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Ford Madox Ford, the novel and the Great War
Author: Sara Haslam

This book is about Ford Madox Ford, a hero of the modernist literary revolution. Ford is a fascinating and fundamental figure of the time; not only because, as a friend and critic of Ezra Pound and Joseph Conrad, editor of the English Review and author of The Good Soldier, he shaped the development of literary modernism. But, as the grandson of Ford Madox Brown and son of a German music critic, he also manifested formative links with mainland European culture and the visual arts. In Ford there is the chance to explore continuity in artistic life at the turn of the last century, as well as the more commonly identified pattern of crisis in the time. The argument throughout the book is that modernism possesses more than one face. Setting Ford in his cultural and historical context, the opening chapter debates the concept of fragmentation in modernism; later chapters discuss the notion of the personal narrative, and war writing. Ford's literary technique is studied comparatively and plot summaries of his major books (The Good Soldier and Parade's End) are provided, as is a brief biography.

Open Access (free)
Sara Haslam

passage of the modern movement to that of Attila, sweeping across Europe.23 It had left many of its key figures grasping at fragments. Writing in 1918, Ford tried to reassemble the ‘fragments’ that were coming into his mind, ‘as in a cubist picture’, in narrative.24 His most famous narrator struggles to give an 4 Fragmenting modernism ‘all-round impression’ as he tortuously and retrospectively constructs multiple examples of the ‘minutest fragment’ of the truth.25 Woolf, too, in Orlando, tries to work with the ‘thousand odd, disconnected fragments’ thrown up by

in Fragmenting modernism
Open Access (free)
Sara Haslam

of shell-shock cases’ (The Edwardian Turn of Mind, Princeton, Princeton University Press, 1968, p. 114). 29 See Christopher Butler’s discussion of, and regular reference to, Freud in his study of early modernism: Early Modernism: Literature, Music and Painting in Europe 1900–1916 (Oxford, Clarendon Press, 1994). Elizabeth Abel quotes Bronislaw Malinowski on this subject: ‘psychoanalysis has had within the last ten years [1917–27] a truly meteoric rise in popular favour. It has exercised a growing influence over contemporary literature, science and art’ (Virginia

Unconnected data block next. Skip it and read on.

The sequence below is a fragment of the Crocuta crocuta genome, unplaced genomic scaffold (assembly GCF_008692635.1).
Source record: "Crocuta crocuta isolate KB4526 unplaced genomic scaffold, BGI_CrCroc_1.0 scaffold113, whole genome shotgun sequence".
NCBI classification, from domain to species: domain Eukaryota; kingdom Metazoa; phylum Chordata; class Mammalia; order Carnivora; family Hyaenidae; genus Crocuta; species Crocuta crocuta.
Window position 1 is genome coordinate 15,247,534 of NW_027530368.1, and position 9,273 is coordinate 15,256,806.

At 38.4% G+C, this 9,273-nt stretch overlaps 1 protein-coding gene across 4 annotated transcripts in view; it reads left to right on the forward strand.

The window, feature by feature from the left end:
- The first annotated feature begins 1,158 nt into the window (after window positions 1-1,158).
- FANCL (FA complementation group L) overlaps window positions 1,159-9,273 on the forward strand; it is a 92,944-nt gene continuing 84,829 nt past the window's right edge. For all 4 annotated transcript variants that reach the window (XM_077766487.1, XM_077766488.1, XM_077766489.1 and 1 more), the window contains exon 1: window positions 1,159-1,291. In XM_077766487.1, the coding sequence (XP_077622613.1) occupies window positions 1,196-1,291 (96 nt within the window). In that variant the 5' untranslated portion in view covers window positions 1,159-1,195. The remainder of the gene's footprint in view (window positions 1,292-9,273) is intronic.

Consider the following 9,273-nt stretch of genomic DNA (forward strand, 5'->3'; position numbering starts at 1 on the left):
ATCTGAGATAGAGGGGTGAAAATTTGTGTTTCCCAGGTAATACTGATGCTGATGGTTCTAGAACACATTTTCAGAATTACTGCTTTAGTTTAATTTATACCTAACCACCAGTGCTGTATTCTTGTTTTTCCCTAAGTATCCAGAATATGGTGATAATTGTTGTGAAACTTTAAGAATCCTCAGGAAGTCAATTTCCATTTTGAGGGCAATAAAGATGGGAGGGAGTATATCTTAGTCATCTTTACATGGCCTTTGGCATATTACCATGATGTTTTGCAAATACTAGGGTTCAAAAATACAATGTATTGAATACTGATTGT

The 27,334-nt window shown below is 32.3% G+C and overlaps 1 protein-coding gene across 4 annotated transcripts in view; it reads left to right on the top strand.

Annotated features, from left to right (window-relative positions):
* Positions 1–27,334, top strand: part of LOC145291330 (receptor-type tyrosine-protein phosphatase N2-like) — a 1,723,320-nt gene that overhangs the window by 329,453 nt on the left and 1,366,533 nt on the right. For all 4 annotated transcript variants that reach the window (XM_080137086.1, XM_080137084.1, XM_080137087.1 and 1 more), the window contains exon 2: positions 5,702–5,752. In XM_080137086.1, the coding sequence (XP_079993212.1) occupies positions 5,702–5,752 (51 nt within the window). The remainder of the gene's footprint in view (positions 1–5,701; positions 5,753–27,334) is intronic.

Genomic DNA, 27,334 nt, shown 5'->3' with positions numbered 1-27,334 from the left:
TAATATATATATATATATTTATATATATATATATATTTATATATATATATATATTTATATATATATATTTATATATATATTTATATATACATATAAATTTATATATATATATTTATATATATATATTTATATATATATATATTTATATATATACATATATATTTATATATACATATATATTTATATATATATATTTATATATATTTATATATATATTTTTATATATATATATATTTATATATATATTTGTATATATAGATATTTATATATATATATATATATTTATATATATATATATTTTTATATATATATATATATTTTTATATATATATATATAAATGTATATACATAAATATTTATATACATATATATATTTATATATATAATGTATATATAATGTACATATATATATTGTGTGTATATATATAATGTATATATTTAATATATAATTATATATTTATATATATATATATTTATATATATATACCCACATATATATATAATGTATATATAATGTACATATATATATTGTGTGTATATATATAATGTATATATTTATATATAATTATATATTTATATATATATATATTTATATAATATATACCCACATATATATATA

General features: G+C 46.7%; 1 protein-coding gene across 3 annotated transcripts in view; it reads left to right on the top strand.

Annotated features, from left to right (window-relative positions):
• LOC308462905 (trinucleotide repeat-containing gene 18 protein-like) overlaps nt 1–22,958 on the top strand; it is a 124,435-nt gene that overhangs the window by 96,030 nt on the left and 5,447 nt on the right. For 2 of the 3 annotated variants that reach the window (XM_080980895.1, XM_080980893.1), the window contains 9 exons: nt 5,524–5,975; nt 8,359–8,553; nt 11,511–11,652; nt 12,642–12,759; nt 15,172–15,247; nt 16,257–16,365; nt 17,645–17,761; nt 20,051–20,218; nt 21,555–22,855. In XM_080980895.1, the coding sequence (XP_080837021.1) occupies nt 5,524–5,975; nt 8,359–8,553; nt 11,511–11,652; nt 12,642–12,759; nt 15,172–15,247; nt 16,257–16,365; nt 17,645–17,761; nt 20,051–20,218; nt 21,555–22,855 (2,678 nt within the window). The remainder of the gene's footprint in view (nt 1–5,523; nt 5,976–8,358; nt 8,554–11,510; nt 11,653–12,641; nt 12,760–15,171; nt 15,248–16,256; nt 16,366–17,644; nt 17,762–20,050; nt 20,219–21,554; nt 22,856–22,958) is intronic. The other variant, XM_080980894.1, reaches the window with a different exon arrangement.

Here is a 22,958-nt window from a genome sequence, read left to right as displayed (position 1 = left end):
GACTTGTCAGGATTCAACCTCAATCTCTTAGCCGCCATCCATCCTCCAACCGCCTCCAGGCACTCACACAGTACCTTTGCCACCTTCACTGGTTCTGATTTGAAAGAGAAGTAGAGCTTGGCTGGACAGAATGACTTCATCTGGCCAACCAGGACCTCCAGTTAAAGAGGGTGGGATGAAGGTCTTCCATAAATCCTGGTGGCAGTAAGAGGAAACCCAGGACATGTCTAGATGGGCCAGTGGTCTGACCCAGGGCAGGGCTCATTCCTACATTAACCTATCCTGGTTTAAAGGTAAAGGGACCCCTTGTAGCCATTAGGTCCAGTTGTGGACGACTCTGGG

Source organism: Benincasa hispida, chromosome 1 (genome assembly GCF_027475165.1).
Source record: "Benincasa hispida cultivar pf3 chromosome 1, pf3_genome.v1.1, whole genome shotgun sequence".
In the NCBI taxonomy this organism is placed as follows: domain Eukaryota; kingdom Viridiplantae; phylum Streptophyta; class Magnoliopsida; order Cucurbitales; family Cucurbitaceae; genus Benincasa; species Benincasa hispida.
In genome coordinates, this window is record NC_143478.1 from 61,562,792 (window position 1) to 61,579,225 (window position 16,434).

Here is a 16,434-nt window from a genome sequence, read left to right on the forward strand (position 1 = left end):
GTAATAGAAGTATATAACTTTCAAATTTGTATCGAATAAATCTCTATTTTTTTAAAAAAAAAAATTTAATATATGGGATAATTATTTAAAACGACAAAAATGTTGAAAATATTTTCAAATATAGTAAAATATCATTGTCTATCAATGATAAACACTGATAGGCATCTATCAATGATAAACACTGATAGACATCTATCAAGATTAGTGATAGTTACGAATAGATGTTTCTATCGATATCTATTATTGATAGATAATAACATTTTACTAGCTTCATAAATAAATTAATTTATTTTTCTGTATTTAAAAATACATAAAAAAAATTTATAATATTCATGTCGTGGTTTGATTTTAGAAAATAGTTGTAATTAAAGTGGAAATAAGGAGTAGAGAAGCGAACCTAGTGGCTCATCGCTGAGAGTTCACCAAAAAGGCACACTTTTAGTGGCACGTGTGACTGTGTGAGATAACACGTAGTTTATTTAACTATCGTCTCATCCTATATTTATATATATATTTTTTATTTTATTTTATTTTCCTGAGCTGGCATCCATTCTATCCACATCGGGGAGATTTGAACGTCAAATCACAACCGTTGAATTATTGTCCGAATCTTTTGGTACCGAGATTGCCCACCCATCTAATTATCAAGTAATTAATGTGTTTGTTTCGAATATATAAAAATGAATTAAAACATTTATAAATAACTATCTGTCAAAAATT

in Fragmenting modernism
Open Access (free)
Sara Haslam

in a review of Lewis’s Dodsworth in the Bookman in 1929: The fact is, if you go to look at a landscape, or to observe a country you 42 Fragmenting modernism won’t much do so, your impressions being too self-conscious; whereas, if you live and are your normal self and, above all, suffer in any given environment, that environment will eat itself into your mind and come back to you in moments of emotion and you will be part of that environment and you will know it. It is because Mr. Dodsworth suffers and endures in odd places all over the European and semi-European

in Fragmenting modernism
Open Access (free)
Sara Haslam

Perhaps because, as Peter Conrad suggests, to Hemingway ‘the language which offered to give an account of [the war] had given up, or died of shame’ (Modern Times, Modern Places: Life and Art in the Twentieth Century, London, Thames & Hudson, 1998, p. 213). 112 Fragmenting modernism 6 In Paroles d’un combattant (1920), quoted by Jay Winter in Sites of Memory, Sites of Mourning: The Great War in European Cultural History (Cambridge, Cambridge University Press, 2000), p. 184. 7 Peter Childs provides a pertinent reminder, however, that for modernists in general language